It depends on the specifics of the build. Concrete has high embodied carbon because of the raw materials it’s made of and the nature of its manufacture. Conversely, it has a high thermal mass, it’s able to absorb the sun’s warmth and release it slowly, keeping room temperatures even and cutting your operational energy down. In certain situations, such as when building a home in a hot climate, the carbon equation may balance out. The Concrete Society’s guidelines suggest replacing cement with ground granulated blast furnace slag (GGBS) or with the lower embodied carbon ingredient of lime. You’d still need to use some cement, though, as full limecrete is still not commonplace enough for engineers and local building standards.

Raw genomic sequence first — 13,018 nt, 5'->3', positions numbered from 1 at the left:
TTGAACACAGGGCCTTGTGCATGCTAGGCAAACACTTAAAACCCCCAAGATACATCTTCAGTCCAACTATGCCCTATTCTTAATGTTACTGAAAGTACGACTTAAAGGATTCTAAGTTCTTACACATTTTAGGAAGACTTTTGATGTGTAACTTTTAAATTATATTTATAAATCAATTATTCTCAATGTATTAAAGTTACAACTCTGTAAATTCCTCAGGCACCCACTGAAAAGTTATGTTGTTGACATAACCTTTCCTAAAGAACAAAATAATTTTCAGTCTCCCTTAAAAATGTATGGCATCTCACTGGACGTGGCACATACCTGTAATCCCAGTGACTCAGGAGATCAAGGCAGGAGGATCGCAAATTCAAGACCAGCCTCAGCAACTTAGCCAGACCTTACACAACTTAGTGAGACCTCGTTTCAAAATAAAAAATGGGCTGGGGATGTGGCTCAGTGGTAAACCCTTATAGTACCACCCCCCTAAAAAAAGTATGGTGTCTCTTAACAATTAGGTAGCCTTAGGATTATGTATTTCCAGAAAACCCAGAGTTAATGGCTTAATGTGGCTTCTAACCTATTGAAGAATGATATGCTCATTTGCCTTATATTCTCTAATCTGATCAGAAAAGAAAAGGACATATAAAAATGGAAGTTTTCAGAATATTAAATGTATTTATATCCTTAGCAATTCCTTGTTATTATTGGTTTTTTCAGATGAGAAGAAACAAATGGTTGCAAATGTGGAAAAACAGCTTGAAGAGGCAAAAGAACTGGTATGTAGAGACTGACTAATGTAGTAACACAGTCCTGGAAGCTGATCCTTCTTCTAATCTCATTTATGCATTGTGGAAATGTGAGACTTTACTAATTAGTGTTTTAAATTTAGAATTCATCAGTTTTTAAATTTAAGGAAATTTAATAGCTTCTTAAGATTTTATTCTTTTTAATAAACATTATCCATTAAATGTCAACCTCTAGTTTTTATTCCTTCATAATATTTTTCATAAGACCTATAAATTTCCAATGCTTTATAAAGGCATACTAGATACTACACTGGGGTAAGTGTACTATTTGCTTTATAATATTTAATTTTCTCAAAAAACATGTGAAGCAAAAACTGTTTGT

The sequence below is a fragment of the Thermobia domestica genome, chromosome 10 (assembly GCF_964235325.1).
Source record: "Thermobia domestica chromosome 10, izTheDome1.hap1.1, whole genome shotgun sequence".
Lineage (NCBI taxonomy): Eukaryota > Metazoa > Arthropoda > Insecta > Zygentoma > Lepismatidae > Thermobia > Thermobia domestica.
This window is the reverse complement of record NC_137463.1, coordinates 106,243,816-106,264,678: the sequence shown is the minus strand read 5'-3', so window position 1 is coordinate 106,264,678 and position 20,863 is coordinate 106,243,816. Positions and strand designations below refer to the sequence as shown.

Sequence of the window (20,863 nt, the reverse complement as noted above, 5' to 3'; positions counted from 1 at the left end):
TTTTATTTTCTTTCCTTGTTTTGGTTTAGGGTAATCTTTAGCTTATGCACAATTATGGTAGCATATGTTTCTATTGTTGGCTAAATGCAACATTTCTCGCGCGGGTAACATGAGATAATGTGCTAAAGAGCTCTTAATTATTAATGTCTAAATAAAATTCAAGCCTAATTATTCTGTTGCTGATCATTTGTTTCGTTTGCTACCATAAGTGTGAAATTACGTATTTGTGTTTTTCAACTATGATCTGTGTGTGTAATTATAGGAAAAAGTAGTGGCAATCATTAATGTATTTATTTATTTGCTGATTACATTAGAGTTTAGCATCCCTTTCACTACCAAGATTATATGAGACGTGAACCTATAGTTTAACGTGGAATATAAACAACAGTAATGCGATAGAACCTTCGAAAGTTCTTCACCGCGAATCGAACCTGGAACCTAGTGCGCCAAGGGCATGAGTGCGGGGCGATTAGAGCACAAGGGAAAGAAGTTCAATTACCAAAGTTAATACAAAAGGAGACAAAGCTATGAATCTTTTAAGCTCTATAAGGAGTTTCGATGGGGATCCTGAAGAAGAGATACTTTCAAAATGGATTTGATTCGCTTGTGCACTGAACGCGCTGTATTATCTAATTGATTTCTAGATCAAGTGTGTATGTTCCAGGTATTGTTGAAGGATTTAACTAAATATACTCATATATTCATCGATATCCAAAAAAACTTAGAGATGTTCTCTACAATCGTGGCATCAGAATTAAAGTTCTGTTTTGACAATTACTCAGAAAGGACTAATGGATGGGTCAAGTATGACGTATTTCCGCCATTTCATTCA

What about wood?

The main thing is to make sure it’s FSC-certified timber. That way, you’ll know that tree was cut down sensitively and replaced by at least two saplings. And do not use wood sourced from old-growth trees. Most of the new-growth forests in Europe and Scandinavia are fine, so check the origin with your timber-frame manufacturer or timber supplier.

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Is it better to retrofit a home or build new to a modern energy-saving standard?

Where possible, retrofit first – that is by far the best thing you can do in terms of embodied energy. If the structure is on its last legs and has to be demolished, recover and reclaim anything that can be used again. Architecturally, you can create a bit of character at the same time.

Read more: Sustainable retrofit: what you need to know 

Which materials lend themselves to salvaging or repurposing?